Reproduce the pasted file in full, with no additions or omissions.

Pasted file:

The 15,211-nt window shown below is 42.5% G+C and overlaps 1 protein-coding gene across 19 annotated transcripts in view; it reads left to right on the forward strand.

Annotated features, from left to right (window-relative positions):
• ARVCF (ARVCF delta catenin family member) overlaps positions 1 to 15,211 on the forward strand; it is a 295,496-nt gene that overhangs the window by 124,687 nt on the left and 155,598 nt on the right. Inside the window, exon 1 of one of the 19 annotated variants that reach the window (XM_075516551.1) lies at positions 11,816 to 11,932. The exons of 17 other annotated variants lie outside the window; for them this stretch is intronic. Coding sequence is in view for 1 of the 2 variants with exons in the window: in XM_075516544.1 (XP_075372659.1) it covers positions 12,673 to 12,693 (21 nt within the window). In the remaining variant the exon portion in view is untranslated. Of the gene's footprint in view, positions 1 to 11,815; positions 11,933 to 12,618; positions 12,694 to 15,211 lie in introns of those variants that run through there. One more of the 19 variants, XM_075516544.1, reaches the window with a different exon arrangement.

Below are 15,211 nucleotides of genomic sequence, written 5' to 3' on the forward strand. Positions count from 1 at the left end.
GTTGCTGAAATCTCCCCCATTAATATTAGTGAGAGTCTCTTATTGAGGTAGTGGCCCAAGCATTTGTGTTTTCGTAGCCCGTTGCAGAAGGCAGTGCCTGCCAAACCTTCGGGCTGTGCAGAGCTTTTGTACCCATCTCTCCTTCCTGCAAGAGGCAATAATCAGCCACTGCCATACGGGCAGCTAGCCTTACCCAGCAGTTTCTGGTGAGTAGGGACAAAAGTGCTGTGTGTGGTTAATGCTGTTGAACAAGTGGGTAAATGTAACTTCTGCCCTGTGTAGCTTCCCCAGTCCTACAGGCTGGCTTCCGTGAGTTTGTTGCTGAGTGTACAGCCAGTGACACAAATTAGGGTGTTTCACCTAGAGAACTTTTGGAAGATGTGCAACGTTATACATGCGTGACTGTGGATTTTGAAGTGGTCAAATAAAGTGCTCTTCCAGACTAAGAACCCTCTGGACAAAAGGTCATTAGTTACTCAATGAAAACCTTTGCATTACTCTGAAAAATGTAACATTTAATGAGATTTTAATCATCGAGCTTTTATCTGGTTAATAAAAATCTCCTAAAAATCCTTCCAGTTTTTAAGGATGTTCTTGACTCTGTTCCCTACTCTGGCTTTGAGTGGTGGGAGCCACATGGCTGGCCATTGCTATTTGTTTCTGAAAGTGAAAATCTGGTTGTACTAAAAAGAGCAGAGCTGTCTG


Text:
The 15,211-nt window shown below is 42.5% G+C and overlaps 1 protein-coding gene across 19 annotated transcripts in view; it reads left to right on the forward strand.

Annotated features, from left to right (window-relative positions):
• ARVCF (ARVCF delta catenin family member) overlaps positions 1 to 15,211 on the forward strand; it is a 295,496-nt gene that overhangs the window by 124,687 nt on the left and 155,598 nt on the right. Inside the window, exon 1 of one of the 19 annotated variants that reach the window (XM_075516551.1) lies at positions 11,816 to 11,932. The exons of 17 other annotated variants lie outside the window; for them this stretch is intronic. Coding sequence is in view for 1 of the 2 variants with exons in the window: in XM_075516544.1 (XP_075372659.1) it covers positions 12,673 to 12,693 (21 nt within the window). In the remaining variant the exon portion in view is untranslated. Of the gene's footprint in view, positions 1 to 11,815; positions 11,933 to 12,618; positions 12,694 to 15,211 lie in introns of those variants that run through there. One more of the 19 variants, XM_075516544.1, reaches the window with a different exon arrangement.

Below are 15,211 nucleotides of genomic sequence, written 5' to 3' on the forward strand. Positions count from 1 at the left end.
GTTGCTGAAATCTCCCCCATTAATATTAGTGAGAGTCTCTTATTGAGGTAGTGGCCCAAGCATTTGTGTTTTCGTAGCCCGTTGCAGAAGGCAGTGCCTGCCAAACCTTCGGGCTGTGCAGAGCTTTTGTACCCATCTCTCCTTCCTGCAAGAGGCAATAATCAGCCACTGCCATACGGGCAGCTAGCCTTACCCAGCAGTTTCTGGTGAGTAGGGACAAAAGTGCTGTGTGTGGTTAATGCTGTTGAACAAGTGGGTAAATGTAACTTCTGCCCTGTGTAGCTTCCCCAGTCCTACAGGCTGGCTTCCGTGAGTTTGTTGCTGAGTGTACAGCCAGTGACACAAATTAGGGTGTTTCACCTAGAGAACTTTTGGAAGATGTGCAACGTTATACATGCGTGACTGTGGATTTTGAAGTGGTCAAATAAAGTGCTCTTCCAGACTAAGAACCCTCTGGACAAAAGGTCATTAGTTACTCAATGAAAACCTTTGCATTACTCTGAAAAATGTAACATTTAATGAGATTTTAATCATCGAGCTTTTATCTGGTTAATAAAAATCTCCTAAAAATCCTTCCAGTTTTTAAGGATGTTCTTGACTCTGTTCCCTACTCTGGCTTTGAGTGGTGGGAGCCACATGGCTGGCCATTGCTATTTGTTTCTGAAAGTGAAAATCTGGTTGTACTAAAAAGAGCAGAGCTGTCTG